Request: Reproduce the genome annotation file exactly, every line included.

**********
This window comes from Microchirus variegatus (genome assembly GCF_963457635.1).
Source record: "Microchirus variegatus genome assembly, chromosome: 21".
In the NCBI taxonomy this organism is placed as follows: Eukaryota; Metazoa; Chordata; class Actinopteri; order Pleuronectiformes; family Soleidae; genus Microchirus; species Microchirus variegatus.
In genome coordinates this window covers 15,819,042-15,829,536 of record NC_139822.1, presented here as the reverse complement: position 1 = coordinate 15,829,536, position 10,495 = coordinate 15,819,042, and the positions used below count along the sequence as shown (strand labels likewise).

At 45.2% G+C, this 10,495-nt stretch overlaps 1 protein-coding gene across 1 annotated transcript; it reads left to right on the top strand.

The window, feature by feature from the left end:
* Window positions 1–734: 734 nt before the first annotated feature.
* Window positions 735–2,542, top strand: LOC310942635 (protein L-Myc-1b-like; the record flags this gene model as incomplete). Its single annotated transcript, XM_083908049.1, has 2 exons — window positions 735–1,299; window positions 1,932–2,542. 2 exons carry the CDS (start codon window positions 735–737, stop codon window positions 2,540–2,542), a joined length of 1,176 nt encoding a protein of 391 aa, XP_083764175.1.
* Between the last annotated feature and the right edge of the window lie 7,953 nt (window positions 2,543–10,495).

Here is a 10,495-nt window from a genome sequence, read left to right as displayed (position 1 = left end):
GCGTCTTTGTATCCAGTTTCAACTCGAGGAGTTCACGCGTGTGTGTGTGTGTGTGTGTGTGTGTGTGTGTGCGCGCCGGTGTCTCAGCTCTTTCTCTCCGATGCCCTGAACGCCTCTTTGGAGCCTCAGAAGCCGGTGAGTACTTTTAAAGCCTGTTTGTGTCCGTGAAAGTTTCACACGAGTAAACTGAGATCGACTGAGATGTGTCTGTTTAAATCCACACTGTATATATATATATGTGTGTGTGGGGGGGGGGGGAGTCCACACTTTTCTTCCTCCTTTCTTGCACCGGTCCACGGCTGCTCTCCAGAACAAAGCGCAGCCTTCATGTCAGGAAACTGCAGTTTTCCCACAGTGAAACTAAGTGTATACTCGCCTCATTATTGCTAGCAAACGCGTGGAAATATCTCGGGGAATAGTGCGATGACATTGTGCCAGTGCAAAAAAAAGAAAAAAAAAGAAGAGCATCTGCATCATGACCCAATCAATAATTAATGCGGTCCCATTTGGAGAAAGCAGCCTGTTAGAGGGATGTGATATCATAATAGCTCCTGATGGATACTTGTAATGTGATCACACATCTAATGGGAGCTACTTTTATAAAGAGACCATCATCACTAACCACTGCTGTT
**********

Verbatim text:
This window comes from Microchirus variegatus (genome assembly GCF_963457635.1).
Source record: "Microchirus variegatus genome assembly, chromosome: 21".
In the NCBI taxonomy this organism is placed as follows: Eukaryota; Metazoa; Chordata; class Actinopteri; order Pleuronectiformes; family Soleidae; genus Microchirus; species Microchirus variegatus.
In genome coordinates this window covers 15,819,042-15,829,536 of record NC_139822.1, presented here as the reverse complement: position 1 = coordinate 15,829,536, position 10,495 = coordinate 15,819,042, and the positions used below count along the sequence as shown (strand labels likewise).

At 45.2% G+C, this 10,495-nt stretch overlaps 1 protein-coding gene across 1 annotated transcript; it reads left to right on the top strand.

The window, feature by feature from the left end:
* Window positions 1–734: 734 nt before the first annotated feature.
* Window positions 735–2,542, top strand: LOC310942635 (protein L-Myc-1b-like; the record flags this gene model as incomplete). Its single annotated transcript, XM_083908049.1, has 2 exons — window positions 735–1,299; window positions 1,932–2,542. 2 exons carry the CDS (start codon window positions 735–737, stop codon window positions 2,540–2,542), a joined length of 1,176 nt encoding a protein of 391 aa, XP_083764175.1.
* Between the last annotated feature and the right edge of the window lie 7,953 nt (window positions 2,543–10,495).

Here is a 10,495-nt window from a genome sequence, read left to right as displayed (position 1 = left end):
GCGTCTTTGTATCCAGTTTCAACTCGAGGAGTTCACGCGTGTGTGTGTGTGTGTGTGTGTGTGTGTGTGTGCGCGCCGGTGTCTCAGCTCTTTCTCTCCGATGCCCTGAACGCCTCTTTGGAGCCTCAGAAGCCGGTGAGTACTTTTAAAGCCTGTTTGTGTCCGTGAAAGTTTCACACGAGTAAACTGAGATCGACTGAGATGTGTCTGTTTAAATCCACACTGTATATATATATATGTGTGTGTGGGGGGGGGGGGAGTCCACACTTTTCTTCCTCCTTTCTTGCACCGGTCCACGGCTGCTCTCCAGAACAAAGCGCAGCCTTCATGTCAGGAAACTGCAGTTTTCCCACAGTGAAACTAAGTGTATACTCGCCTCATTATTGCTAGCAAACGCGTGGAAATATCTCGGGGAATAGTGCGATGACATTGTGCCAGTGCAAAAAAAAGAAAAAAAAAGAAGAGCATCTGCATCATGACCCAATCAATAATTAATGCGGTCCCATTTGGAGAAAGCAGCCTGTTAGAGGGATGTGATATCATAATAGCTCCTGATGGATACTTGTAATGTGATCACACATCTAATGGGAGCTACTTTTATAAAGAGACCATCATCACTAACCACTGCTGTT